Eagle III artillery forward observation vehicle
The Eagle III is used for target surveillance and acquisition in addition to observation, reconnaissance and patrol missions. Eagle III is operated by a crew of four, the driver and surveyor stationed in the front two seats and the forward observer and signals operator in the cabin.
The vehicle is fitted with a raised roof, panoramic bulletproof windows and an air conditioning system. Eagle III is protected by high-hardness armoured steel and by composite armour. It can also be fitted with mine protection.
The electro-optical target acquisition system combined with a land navigation system is used to provide accurate positional coordinates of a target.
The Rheinmetall Defence Electronics (formerly STN ATLAS Elektronik) BAA observation system is installed on a retractable roof-mounted mast. It comprises a thermal camera with a range of up to 7km, video camera and eyesafe laser rangefinder, both with a range of up to 10km.
Honeywell developed the navigation system with an inertial navigation system and GPS.
For targets at a range up to 7km the target acquisition system provides the positional accuracy of the target to within 50m in the x and y axes and to within 15m in the z axis.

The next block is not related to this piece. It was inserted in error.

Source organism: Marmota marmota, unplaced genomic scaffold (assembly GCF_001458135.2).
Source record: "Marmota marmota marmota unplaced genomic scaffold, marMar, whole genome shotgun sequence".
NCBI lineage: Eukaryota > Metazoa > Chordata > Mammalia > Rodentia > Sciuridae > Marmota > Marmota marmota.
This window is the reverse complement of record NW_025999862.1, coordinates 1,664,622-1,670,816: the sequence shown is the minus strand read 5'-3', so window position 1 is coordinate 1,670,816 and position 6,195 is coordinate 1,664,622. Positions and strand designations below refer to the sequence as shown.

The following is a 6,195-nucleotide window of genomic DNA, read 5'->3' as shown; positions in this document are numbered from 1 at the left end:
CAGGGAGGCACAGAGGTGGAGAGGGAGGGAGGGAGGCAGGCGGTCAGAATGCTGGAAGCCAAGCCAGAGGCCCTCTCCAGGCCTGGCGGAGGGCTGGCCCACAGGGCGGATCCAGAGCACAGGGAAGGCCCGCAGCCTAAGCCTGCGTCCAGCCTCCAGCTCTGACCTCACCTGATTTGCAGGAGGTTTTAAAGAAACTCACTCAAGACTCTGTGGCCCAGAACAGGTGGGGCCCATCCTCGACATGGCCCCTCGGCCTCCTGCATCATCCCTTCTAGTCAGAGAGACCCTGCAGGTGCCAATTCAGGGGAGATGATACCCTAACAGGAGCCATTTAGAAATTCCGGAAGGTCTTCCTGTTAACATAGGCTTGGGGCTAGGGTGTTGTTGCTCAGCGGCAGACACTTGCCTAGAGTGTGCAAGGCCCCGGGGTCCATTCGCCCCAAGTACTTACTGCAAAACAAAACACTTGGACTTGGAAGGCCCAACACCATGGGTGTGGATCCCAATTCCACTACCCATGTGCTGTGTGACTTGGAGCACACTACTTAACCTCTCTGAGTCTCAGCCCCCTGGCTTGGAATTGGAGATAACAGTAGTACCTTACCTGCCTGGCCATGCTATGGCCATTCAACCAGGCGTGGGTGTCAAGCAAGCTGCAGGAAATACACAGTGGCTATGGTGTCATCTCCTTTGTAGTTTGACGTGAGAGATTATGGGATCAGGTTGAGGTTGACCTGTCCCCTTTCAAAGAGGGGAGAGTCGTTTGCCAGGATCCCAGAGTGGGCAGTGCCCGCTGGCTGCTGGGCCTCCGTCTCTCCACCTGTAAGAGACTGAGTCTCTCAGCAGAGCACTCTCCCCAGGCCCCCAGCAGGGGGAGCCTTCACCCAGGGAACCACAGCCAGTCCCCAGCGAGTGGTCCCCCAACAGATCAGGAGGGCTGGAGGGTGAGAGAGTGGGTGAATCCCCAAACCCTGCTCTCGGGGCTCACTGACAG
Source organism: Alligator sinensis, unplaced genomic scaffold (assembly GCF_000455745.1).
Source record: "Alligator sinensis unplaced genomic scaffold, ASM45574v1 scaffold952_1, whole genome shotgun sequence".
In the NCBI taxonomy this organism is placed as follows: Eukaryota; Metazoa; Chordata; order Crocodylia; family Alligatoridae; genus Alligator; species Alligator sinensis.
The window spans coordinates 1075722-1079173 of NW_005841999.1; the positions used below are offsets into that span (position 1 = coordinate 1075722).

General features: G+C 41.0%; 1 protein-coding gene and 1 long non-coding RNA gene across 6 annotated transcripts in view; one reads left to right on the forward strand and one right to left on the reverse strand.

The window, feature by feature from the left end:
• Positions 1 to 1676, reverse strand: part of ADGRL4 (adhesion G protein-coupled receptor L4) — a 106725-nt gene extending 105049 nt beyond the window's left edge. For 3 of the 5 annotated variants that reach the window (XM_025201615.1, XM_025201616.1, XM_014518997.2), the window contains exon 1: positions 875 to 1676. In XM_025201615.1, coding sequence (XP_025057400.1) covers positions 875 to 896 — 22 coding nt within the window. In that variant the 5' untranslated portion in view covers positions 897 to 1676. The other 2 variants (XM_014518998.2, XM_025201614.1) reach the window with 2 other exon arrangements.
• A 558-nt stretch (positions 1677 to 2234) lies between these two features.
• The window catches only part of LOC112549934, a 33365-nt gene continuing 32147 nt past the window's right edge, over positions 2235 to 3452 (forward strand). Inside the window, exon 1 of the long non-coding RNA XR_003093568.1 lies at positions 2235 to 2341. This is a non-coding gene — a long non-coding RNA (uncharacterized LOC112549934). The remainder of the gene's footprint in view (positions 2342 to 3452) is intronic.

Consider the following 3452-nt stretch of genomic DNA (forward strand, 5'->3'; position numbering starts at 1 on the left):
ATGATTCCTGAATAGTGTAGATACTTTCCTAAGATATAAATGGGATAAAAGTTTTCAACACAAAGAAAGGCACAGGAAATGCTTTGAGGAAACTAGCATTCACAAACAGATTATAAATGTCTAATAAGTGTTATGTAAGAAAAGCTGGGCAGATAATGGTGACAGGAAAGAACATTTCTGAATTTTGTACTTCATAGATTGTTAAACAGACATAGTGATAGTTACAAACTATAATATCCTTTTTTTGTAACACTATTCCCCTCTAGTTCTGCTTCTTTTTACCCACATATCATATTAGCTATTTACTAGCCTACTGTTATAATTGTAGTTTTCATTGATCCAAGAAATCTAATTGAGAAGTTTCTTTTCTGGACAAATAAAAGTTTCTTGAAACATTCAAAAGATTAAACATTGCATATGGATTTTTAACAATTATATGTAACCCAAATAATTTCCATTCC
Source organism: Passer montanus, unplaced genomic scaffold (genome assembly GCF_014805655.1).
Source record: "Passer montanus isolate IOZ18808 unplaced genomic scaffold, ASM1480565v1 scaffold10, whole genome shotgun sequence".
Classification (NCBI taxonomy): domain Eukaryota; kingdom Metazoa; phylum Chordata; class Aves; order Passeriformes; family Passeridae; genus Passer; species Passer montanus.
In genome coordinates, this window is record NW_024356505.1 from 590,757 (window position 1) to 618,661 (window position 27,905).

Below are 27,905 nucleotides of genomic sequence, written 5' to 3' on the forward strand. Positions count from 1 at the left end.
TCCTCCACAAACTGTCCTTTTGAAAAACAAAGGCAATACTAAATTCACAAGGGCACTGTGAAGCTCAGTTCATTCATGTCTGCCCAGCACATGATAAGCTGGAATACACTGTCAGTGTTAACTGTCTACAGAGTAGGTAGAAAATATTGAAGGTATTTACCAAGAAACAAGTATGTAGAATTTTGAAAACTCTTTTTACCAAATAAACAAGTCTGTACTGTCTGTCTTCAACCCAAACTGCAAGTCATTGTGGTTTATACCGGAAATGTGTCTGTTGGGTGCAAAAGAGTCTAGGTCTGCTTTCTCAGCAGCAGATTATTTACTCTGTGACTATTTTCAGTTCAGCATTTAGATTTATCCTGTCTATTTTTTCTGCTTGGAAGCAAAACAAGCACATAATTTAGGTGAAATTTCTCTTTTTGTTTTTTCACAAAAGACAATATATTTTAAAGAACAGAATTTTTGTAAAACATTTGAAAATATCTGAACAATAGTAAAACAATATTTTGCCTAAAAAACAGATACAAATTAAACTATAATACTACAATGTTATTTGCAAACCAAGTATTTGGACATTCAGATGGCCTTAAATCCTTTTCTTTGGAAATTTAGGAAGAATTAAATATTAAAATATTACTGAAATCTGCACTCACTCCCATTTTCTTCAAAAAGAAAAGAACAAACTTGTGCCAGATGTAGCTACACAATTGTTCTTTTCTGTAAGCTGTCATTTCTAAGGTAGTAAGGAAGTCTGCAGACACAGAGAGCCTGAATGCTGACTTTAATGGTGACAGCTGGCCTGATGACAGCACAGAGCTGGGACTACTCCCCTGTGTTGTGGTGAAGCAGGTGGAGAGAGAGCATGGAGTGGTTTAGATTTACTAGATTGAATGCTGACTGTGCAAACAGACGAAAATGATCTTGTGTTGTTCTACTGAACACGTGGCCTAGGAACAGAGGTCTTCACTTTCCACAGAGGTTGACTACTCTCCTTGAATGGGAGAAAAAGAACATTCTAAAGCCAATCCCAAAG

When the target has been acquired and identified, the communications operator transmits the acquisition data using the online radio data transmission link to the integral artillery fire command and control system and to the firing units.
Eagle II reconnaissance vehicle
The reconnaissance vehicle is based on the AM General HMMWV (high-mobility multipurpose wheeled vehicle) chassis. The vehicle is protected with an armoured superstructure developed by Mowag and fitted with a Mowag armoured MBK2 observation cupola. The Eagle is operated by a crew of four – driver, commander, radio operator and observer.
The crew is protected with ballistic armour comprising aluminium plates internally lined with composite armour. Special mine protection enhances the overall level of protection.
The armour increases the width of the vehicle by 100mm compared to the width of the basic HMMWV vehicle and provides protection against 7.62mm and 5.56mm BALL projectiles fired from a range as close as 30m or against 7.62mm steel core projectiles from 100m. The windscreen and windows are bulletproof.
Mowag MBK2 observation cupola
A Mowag MBK2 observation cupola is installed in a central position in the roof. The cupola rotates through 360° and is equipped with a thermal imager providing the capability of all round observation by night and by day, while the crew is fully NBC protected.
A 7.62mm machine gun armed with 400 rounds of ready-to-fire ammunition is installed on the right of the cupola. The gun can be aimed and fired by the crew within the protection of the turret. A bank of six grenade launchers is installed on the rear of the turret. The cupola's traverse and elevation drives are mechanical.